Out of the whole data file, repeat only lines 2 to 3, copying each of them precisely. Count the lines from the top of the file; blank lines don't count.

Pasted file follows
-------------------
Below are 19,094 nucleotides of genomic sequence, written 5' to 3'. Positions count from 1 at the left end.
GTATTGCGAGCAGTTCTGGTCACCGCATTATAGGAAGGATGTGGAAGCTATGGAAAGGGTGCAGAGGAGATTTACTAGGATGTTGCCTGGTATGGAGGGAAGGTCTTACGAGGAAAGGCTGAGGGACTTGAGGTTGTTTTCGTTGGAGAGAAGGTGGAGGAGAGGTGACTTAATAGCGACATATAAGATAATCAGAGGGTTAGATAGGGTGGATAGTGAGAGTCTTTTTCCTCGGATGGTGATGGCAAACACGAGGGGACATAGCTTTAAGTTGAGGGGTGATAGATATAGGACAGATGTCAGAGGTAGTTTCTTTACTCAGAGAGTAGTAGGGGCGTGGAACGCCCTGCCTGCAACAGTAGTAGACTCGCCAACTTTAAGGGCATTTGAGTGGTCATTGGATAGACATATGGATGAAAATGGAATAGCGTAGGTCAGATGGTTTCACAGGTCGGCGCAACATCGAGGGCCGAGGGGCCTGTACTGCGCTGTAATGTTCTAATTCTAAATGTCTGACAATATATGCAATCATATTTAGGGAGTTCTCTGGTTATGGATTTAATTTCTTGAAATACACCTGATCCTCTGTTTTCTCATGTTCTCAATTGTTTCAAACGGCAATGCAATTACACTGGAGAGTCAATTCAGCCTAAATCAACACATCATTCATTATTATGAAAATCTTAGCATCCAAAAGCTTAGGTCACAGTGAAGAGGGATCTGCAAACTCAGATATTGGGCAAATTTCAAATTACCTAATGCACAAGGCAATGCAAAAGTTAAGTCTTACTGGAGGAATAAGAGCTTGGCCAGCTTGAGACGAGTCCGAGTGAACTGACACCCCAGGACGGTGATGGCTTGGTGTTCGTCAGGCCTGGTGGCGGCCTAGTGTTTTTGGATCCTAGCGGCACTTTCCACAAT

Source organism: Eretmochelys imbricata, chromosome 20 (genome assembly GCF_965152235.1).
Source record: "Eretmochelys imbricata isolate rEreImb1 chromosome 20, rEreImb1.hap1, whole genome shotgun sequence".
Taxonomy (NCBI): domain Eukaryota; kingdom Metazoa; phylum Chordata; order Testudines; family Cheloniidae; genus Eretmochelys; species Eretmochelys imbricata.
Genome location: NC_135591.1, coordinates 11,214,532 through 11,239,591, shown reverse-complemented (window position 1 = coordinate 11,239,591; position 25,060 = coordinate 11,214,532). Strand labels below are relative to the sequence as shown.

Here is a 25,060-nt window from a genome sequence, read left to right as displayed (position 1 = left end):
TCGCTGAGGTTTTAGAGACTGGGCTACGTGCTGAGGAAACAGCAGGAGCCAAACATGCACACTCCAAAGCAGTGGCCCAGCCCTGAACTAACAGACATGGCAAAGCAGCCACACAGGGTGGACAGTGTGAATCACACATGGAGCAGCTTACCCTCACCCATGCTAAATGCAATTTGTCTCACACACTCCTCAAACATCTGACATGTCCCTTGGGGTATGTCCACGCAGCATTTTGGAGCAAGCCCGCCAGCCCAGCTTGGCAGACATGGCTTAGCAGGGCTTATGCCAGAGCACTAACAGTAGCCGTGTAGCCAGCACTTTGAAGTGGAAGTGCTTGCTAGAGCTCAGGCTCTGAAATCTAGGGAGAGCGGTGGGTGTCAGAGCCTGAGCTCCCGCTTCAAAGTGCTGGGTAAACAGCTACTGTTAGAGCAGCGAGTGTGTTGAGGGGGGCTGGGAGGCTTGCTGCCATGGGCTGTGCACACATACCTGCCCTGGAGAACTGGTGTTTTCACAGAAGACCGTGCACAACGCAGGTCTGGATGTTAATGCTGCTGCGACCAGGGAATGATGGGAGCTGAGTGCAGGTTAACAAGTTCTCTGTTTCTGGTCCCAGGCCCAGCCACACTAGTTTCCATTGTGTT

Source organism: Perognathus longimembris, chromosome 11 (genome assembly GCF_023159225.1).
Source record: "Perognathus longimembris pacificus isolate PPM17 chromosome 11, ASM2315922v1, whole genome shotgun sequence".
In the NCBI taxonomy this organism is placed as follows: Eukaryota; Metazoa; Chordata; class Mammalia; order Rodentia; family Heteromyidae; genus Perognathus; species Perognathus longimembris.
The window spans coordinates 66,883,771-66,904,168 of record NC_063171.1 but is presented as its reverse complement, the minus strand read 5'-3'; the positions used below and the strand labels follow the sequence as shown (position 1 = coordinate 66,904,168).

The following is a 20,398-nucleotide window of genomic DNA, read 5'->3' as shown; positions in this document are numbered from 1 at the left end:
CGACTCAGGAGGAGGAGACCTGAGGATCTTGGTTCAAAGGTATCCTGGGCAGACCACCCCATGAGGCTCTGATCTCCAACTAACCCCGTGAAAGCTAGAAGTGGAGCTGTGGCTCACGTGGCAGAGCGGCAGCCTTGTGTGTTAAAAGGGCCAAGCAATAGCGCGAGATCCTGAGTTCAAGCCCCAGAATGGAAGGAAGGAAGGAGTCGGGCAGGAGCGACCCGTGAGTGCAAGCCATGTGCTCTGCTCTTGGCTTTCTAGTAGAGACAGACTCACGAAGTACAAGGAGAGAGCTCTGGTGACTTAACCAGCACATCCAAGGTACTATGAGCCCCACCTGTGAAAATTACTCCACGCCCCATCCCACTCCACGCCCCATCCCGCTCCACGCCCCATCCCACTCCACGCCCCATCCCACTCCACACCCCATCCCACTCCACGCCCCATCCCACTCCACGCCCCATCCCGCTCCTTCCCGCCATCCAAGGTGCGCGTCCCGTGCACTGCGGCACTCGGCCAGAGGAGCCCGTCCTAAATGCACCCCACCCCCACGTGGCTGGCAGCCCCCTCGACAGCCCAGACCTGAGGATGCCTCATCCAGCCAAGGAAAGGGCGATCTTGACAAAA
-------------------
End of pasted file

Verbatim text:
GTATTGCGAGCAGTTCTGGTCACCGCATTATAGGAAGGATGTGGAAGCTATGGAAAGGGTGCAGAGGAGATTTACTAGGATGTTGCCTGGTATGGAGGGAAGGTCTTACGAGGAAAGGCTGAGGGACTTGAGGTTGTTTTCGTTGGAGAGAAGGTGGAGGAGAGGTGACTTAATAGCGACATATAAGATAATCAGAGGGTTAGATAGGGTGGATAGTGAGAGTCTTTTTCCTCGGATGGTGATGGCAAACACGAGGGGACATAGCTTTAAGTTGAGGGGTGATAGATATAGGACAGATGTCAGAGGTAGTTTCTTTACTCAGAGAGTAGTAGGGGCGTGGAACGCCCTGCCTGCAACAGTAGTAGACTCGCCAACTTTAAGGGCATTTGAGTGGTCATTGGATAGACATATGGATGAAAATGGAATAGCGTAGGTCAGATGGTTTCACAGGTCGGCGCAACATCGAGGGCCGAGGGGCCTGTACTGCGCTGTAATGTTCTAATTCTAAATGTCTGACAATATATGCAATCATATTTAGGGAGTTCTCTGGTTATGGATTTAATTTCTTGAAATACACCTGATCCTCTGTTTTCTCATGTTCTCAATTGTTTCAAACGGCAATGCAATTACACTGGAGAGTCAATTCAGCCTAAATCAACACATCATTCATTATTATGAAAATCTTAGCATCCAAAAGCTTAGGTCACAGTGAAGAGGGATCTGCAAACTCAGATATTGGGCAAATTTCAAATTACCTAATGCACAAGGCAATGCAAAAGTTAAGTCTTACTGGAGGAATAAGAGCTTGGCCAGCTTGAGACGAGTCCGAGTGAACTGACACCCCAGGACGGTGATGGCTTGGTGTTCGTCAGGCCTGGTGGCGGCCTAGTGTTTTTGGATCCTAGCGGCACTTTCCACAAT

Source organism: Eretmochelys imbricata, chromosome 20 (genome assembly GCF_965152235.1).